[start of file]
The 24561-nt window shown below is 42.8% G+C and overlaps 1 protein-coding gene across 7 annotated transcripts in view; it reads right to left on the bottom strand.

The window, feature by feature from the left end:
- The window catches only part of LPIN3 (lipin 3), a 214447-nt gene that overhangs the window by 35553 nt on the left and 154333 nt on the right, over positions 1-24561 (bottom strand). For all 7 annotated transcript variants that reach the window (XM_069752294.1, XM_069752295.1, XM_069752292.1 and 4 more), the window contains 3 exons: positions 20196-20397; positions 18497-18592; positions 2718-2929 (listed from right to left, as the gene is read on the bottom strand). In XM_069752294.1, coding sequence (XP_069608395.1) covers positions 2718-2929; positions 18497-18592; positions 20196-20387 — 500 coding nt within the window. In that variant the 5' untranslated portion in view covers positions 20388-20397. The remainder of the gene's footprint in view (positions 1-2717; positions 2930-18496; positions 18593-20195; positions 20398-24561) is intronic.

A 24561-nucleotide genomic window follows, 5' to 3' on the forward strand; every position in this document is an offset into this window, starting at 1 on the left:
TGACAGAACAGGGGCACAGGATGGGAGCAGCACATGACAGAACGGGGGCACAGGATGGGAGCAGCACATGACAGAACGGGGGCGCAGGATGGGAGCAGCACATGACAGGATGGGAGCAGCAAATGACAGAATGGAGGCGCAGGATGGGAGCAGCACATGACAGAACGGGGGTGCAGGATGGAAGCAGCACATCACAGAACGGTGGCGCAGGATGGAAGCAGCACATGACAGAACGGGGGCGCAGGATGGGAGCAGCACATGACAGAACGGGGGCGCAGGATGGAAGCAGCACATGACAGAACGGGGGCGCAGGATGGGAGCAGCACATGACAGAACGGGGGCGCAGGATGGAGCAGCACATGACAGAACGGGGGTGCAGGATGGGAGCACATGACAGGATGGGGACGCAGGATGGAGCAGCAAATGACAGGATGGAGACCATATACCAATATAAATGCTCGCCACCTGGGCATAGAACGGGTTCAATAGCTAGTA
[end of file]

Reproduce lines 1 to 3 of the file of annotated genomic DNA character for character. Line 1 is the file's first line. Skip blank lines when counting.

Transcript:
The 24561-nt window shown below is 42.8% G+C and overlaps 1 protein-coding gene across 7 annotated transcripts in view; it reads right to left on the bottom strand.

The window, feature by feature from the left end:
- The window catches only part of LPIN3 (lipin 3), a 214447-nt gene that overhangs the window by 35553 nt on the left and 154333 nt on the right, over positions 1-24561 (bottom strand). For all 7 annotated transcript variants that reach the window (XM_069752294.1, XM_069752295.1, XM_069752292.1 and 4 more), the window contains 3 exons: positions 20196-20397; positions 18497-18592; positions 2718-2929 (listed from right to left, as the gene is read on the bottom strand). In XM_069752294.1, coding sequence (XP_069608395.1) covers positions 2718-2929; positions 18497-18592; positions 20196-20387 — 500 coding nt within the window. In that variant the 5' untranslated portion in view covers positions 20388-20397. The remainder of the gene's footprint in view (positions 1-2717; positions 2930-18496; positions 18593-20195; positions 20398-24561) is intronic.